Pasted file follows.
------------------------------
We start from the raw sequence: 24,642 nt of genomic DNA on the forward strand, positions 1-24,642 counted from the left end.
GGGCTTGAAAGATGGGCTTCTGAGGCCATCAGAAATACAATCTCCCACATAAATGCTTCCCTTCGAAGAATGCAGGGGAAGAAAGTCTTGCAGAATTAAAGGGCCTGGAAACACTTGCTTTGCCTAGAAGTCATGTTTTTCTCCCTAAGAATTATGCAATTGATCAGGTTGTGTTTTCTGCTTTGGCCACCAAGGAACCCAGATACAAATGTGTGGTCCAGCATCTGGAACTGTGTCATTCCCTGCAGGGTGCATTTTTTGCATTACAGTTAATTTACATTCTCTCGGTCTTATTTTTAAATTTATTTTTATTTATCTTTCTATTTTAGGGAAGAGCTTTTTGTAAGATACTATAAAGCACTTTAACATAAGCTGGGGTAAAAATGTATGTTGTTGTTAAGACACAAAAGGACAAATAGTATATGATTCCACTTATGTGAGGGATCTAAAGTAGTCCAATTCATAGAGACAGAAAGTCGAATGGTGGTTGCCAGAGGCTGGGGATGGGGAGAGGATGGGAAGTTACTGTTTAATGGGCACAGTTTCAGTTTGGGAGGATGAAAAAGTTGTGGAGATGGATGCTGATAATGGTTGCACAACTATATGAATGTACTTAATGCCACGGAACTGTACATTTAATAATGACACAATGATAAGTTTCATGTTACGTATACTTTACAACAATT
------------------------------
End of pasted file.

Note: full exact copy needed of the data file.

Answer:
We start from the raw sequence: 24,642 nt of genomic DNA on the forward strand, positions 1-24,642 counted from the left end.
GGGCTTGAAAGATGGGCTTCTGAGGCCATCAGAAATACAATCTCCCACATAAATGCTTCCCTTCGAAGAATGCAGGGGAAGAAAGTCTTGCAGAATTAAAGGGCCTGGAAACACTTGCTTTGCCTAGAAGTCATGTTTTTCTCCCTAAGAATTATGCAATTGATCAGGTTGTGTTTTCTGCTTTGGCCACCAAGGAACCCAGATACAAATGTGTGGTCCAGCATCTGGAACTGTGTCATTCCCTGCAGGGTGCATTTTTTGCATTACAGTTAATTTACATTCTCTCGGTCTTATTTTTAAATTTATTTTTATTTATCTTTCTATTTTAGGGAAGAGCTTTTTGTAAGATACTATAAAGCACTTTAACATAAGCTGGGGTAAAAATGTATGTTGTTGTTAAGACACAAAAGGACAAATAGTATATGATTCCACTTATGTGAGGGATCTAAAGTAGTCCAATTCATAGAGACAGAAAGTCGAATGGTGGTTGCCAGAGGCTGGGGATGGGGAGAGGATGGGAAGTTACTGTTTAATGGGCACAGTTTCAGTTTGGGAGGATGAAAAAGTTGTGGAGATGGATGCTGATAATGGTTGCACAACTATATGAATGTACTTAATGCCACGGAACTGTACATTTAATAATGACACAATGATAAGTTTCATGTTACGTATACTTTACAACAATT